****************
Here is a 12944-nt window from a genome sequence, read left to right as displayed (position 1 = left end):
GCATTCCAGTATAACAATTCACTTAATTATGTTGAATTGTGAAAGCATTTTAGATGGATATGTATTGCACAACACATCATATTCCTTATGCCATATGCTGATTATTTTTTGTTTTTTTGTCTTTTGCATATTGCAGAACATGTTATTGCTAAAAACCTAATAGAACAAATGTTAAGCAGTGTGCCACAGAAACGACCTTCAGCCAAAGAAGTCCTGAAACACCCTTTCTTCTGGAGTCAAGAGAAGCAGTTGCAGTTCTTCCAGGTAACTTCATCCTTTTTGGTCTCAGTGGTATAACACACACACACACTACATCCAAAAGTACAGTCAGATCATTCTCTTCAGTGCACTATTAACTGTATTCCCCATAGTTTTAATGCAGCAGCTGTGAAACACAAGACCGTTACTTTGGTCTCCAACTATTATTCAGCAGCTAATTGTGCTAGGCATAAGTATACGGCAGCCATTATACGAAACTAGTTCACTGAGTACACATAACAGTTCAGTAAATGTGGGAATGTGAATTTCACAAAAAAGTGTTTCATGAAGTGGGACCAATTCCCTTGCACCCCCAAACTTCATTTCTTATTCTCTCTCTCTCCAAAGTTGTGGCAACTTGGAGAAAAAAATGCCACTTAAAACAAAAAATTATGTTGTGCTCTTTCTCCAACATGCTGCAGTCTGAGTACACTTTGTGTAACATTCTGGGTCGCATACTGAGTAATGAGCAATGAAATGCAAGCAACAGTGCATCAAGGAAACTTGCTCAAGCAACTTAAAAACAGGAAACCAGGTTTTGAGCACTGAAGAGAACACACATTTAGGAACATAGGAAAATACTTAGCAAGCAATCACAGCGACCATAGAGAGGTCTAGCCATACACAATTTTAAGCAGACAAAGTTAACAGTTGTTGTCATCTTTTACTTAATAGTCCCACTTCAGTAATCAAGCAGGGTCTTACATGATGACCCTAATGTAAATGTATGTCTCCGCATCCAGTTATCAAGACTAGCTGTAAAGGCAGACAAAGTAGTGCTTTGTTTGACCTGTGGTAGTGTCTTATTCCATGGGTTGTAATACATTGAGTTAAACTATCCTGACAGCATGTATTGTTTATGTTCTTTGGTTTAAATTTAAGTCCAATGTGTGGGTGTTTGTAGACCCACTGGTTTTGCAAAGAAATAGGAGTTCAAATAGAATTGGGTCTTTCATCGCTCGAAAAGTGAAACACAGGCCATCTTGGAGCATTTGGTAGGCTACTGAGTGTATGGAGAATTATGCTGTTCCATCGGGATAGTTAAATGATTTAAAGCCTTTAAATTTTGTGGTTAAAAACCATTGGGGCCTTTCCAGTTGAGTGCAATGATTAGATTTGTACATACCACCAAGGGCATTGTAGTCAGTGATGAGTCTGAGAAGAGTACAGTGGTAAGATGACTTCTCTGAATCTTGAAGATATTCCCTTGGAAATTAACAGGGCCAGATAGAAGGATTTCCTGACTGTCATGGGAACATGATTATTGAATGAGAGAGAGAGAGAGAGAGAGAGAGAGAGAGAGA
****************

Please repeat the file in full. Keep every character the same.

Here is a 12944-nt window from a genome sequence, read left to right as displayed (position 1 = left end):
GCATTCCAGTATAACAATTCACTTAATTATGTTGAATTGTGAAAGCATTTTAGATGGATATGTATTGCACAACACATCATATTCCTTATGCCATATGCTGATTATTTTTTGTTTTTTTGTCTTTTGCATATTGCAGAACATGTTATTGCTAAAAACCTAATAGAACAAATGTTAAGCAGTGTGCCACAGAAACGACCTTCAGCCAAAGAAGTCCTGAAACACCCTTTCTTCTGGAGTCAAGAGAAGCAGTTGCAGTTCTTCCAGGTAACTTCATCCTTTTTGGTCTCAGTGGTATAACACACACACACACTACATCCAAAAGTACAGTCAGATCATTCTCTTCAGTGCACTATTAACTGTATTCCCCATAGTTTTAATGCAGCAGCTGTGAAACACAAGACCGTTACTTTGGTCTCCAACTATTATTCAGCAGCTAATTGTGCTAGGCATAAGTATACGGCAGCCATTATACGAAACTAGTTCACTGAGTACACATAACAGTTCAGTAAATGTGGGAATGTGAATTTCACAAAAAAGTGTTTCATGAAGTGGGACCAATTCCCTTGCACCCCCAAACTTCATTTCTTATTCTCTCTCTCTCCAAAGTTGTGGCAACTTGGAGAAAAAAATGCCACTTAAAACAAAAAATTATGTTGTGCTCTTTCTCCAACATGCTGCAGTCTGAGTACACTTTGTGTAACATTCTGGGTCGCATACTGAGTAATGAGCAATGAAATGCAAGCAACAGTGCATCAAGGAAACTTGCTCAAGCAACTTAAAAACAGGAAACCAGGTTTTGAGCACTGAAGAGAACACACATTTAGGAACATAGGAAAATACTTAGCAAGCAATCACAGCGACCATAGAGAGGTCTAGCCATACACAATTTTAAGCAGACAAAGTTAACAGTTGTTGTCATCTTTTACTTAATAGTCCCACTTCAGTAATCAAGCAGGGTCTTACATGATGACCCTAATGTAAATGTATGTCTCCGCATCCAGTTATCAAGACTAGCTGTAAAGGCAGACAAAGTAGTGCTTTGTTTGACCTGTGGTAGTGTCTTATTCCATGGGTTGTAATACATTGAGTTAAACTATCCTGACAGCATGTATTGTTTATGTTCTTTGGTTTAAATTTAAGTCCAATGTGTGGGTGTTTGTAGACCCACTGGTTTTGCAAAGAAATAGGAGTTCAAATAGAATTGGGTCTTTCATCGCTCGAAAAGTGAAACACAGGCCATCTTGGAGCATTTGGTAGGCTACTGAGTGTATGGAGAATTATGCTGTTCCATCGGGATAGTTAAATGATTTAAAGCCTTTAAATTTTGTGGTTAAAAACCATTGGGGCCTTTCCAGTTGAGTGCAATGATTAGATTTGTACATACCACCAAGGGCATTGTAGTCAGTGATGAGTCTGAGAAGAGTACAGTGGTAAGATGACTTCTCTGAATCTTGAAGATATTCCCTTGGAAATTAACAGGGCCAGATAGAAGGATTTCCTGACTGTCATGGGAACATGATTATTGAATGAGAGAGAGAGAGAGAGAGAGAGAGAGAGAGAGA